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Residents concerned about the risk of flooding during future rain events were among about 170 people who packed the Nations Church for the meeting organised by the South Dunedin Action Group (SDAG) and attended by councillors and senior staff members.
Attendees heard about the short-term measures the council had taken or was about to take to ensure South Dunedin's infrastructure would run at full capacity should there be a repeat of last June's devastating flood.
But the meeting was at its most heated when the long-term future of the area was discussed. Council representatives said it was too soon to say how it might respond to the difficult issues posed by rising sea levels and groundwater caused by climate change.
SDAG spokesman Ray MacLeod finished the meeting by praising some of the council's short-term measures, but had harsh words when it came to what he perceived as a "green'' agenda on the council.
This agenda had resulted in a council policy of "strategic withdrawal'' from South Dunedin "by stealth'', Mr MacLeod said.
Council chief executive Sue Bidrose earlier said there was no such plan, but both she and Mayor Dave Cull, whose speech was read out by Acting Mayor Andrew Noone, said such an option could not be counted out, given the serious threat posed by climate change.
Dr Bidrose said such an option would be a last resort, and other options, such as constructing another pumping station, would be looked at first.
Both she and Mr Cull said South Dunedin residents would be involved in any major decisions.
Dr Bidrose anticipated the heated response from some sections of those present when she first broached the subject of climate change, saying: "I know there is some that don't want to talk about it.''
This threat, which she said would take decades to impact fully, was evidenced in a report by parliamentary commissioner for the environment Jan Wright which identified 3000 homes as being located less than 50cm above sea level in South Dunedin.
Climate change was predicted to increase groundwater levels, which exacerbated flooding by reducing the ability of the ground to take in water, and increase the frequency of severe storm events.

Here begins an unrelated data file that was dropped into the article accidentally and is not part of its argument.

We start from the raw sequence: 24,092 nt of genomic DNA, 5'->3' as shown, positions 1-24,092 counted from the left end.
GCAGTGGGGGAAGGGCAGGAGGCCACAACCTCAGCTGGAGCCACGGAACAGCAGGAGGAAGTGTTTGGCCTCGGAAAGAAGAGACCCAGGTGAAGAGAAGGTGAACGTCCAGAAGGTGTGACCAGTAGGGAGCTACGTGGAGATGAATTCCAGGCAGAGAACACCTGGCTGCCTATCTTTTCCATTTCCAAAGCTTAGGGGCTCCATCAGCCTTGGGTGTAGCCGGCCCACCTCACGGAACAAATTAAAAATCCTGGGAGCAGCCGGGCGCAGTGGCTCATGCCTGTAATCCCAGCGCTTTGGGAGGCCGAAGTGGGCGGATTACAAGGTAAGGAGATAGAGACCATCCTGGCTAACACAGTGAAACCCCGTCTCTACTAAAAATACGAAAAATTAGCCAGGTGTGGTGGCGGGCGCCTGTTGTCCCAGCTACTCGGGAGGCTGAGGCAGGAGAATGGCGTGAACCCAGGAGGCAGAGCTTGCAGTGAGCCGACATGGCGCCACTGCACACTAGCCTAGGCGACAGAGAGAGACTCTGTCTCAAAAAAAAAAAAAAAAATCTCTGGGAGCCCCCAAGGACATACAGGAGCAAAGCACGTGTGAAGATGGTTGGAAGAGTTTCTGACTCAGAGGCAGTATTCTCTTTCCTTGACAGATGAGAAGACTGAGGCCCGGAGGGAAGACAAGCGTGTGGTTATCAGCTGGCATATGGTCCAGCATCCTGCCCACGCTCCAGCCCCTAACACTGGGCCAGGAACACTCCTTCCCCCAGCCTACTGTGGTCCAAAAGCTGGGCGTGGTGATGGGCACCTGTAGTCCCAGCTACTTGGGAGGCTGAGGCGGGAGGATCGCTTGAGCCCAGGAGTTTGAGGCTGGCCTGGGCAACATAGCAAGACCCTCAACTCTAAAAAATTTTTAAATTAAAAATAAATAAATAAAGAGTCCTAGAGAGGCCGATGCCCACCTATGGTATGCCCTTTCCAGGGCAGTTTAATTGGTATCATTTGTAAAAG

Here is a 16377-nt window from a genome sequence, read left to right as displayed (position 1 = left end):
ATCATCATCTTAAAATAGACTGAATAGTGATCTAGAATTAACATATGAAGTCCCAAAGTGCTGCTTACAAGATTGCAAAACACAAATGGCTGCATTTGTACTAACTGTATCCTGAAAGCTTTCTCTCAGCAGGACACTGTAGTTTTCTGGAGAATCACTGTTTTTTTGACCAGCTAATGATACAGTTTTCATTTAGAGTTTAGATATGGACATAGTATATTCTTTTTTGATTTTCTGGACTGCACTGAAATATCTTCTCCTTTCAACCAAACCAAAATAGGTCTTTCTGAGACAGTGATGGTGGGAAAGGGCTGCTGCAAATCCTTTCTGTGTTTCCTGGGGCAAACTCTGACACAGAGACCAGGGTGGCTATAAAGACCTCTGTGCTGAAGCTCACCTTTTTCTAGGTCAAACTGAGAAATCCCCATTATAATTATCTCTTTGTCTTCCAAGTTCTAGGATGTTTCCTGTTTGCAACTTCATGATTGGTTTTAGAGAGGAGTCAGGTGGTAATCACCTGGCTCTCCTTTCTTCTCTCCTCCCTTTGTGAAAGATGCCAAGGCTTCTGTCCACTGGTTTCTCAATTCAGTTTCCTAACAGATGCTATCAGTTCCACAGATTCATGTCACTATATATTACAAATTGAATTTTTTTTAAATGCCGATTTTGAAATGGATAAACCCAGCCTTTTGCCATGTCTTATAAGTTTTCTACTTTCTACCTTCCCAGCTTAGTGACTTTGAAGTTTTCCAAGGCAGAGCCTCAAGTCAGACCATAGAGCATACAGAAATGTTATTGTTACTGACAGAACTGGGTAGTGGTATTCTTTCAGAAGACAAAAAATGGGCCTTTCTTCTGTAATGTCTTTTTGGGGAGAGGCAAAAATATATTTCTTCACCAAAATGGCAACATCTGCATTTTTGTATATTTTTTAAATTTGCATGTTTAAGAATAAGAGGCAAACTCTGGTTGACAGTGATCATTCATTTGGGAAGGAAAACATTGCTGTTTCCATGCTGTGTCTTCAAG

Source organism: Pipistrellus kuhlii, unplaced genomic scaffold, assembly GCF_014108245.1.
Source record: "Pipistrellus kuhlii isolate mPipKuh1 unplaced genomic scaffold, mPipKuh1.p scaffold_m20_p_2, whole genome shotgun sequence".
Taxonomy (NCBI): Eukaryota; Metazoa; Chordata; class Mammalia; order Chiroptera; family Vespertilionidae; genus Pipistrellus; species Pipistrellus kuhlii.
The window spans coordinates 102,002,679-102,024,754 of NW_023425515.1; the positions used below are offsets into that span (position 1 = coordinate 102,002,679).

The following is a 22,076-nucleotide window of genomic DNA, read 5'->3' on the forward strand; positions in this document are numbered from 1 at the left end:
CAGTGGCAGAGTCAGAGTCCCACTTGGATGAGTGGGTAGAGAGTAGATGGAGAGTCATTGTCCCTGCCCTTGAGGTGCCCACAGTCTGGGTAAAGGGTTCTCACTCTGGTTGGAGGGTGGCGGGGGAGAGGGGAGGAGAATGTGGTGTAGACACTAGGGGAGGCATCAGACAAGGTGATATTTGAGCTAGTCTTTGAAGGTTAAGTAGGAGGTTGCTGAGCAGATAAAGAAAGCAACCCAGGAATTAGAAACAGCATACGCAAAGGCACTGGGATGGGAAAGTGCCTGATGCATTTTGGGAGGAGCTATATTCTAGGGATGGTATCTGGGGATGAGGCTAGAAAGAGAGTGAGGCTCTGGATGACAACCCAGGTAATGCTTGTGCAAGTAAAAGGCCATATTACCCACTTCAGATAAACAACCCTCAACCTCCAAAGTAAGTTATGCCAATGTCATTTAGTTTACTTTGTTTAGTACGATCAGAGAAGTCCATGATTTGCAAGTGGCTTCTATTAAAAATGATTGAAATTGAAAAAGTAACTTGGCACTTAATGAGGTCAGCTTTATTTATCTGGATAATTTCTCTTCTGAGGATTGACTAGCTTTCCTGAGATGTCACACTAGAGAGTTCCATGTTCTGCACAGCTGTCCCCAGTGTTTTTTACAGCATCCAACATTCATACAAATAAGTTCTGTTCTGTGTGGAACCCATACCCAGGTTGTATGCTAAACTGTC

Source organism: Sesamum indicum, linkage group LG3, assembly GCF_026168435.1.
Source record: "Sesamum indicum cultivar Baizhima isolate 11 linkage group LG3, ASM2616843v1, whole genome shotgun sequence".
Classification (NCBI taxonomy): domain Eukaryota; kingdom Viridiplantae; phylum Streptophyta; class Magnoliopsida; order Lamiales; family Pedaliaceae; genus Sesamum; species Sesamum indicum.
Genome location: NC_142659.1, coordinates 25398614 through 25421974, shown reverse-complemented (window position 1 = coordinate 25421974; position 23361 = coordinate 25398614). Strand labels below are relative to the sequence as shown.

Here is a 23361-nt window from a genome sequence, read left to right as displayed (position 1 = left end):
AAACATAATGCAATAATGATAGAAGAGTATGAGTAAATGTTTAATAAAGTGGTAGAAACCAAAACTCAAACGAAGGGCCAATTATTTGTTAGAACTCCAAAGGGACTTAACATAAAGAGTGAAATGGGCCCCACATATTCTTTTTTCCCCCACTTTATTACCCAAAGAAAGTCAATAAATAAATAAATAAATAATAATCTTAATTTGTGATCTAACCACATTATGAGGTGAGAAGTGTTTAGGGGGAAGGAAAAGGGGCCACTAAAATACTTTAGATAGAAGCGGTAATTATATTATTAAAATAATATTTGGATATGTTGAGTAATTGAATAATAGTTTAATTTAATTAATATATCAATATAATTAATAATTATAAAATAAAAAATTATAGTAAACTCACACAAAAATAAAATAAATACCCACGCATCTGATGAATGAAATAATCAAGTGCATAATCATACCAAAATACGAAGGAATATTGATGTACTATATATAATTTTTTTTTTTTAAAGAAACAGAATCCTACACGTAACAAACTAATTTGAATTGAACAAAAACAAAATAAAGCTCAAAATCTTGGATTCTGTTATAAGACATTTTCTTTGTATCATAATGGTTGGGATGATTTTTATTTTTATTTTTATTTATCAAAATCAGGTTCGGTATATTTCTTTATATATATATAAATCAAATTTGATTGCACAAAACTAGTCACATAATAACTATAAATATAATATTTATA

Mr Cull's speech said a lack of facts about the effects of climate change in South Dunedin meant the council did not yet have a preferred option for the long-term risk facing the area.
"Naturally people in the community are still very concerned about the risks facing the area.
"While I can't give you guarantees about what will happen in the future, I can assure you that council and I are taking the risks very seriously,'' he said.
Dr Bidrose, council Infrastructure Networks general manager Ruth Stokes and Mr Cull also outlined the short-term measures the council was taking to make sure the infrastructure would run at capacity in future events, which included:
- Replacing the Portobello Rd pump station grates by August. The old design made it impossible to clear debris blocking the station during last year's floods.
- Clearing the grates when there were heavy rain warnings.
South Dunedin's mud-tanks had all been properly cleaned and a new system was in place to ensure they were maintained up to the proper standard in future.
In slamming "green'' councillors, Mr MacLeod pointed to a proposal in the second generation plan being consulted on which would require "sensitive activities'', which included emergency services and other key infrastructure, in South Dunedin, to be relocatable.
He called on South Dunedin residents to vote out "green'' councillors and Mr Cull, who he said were willing to "sacrifice'' South Dunedin people in favour of their ideology.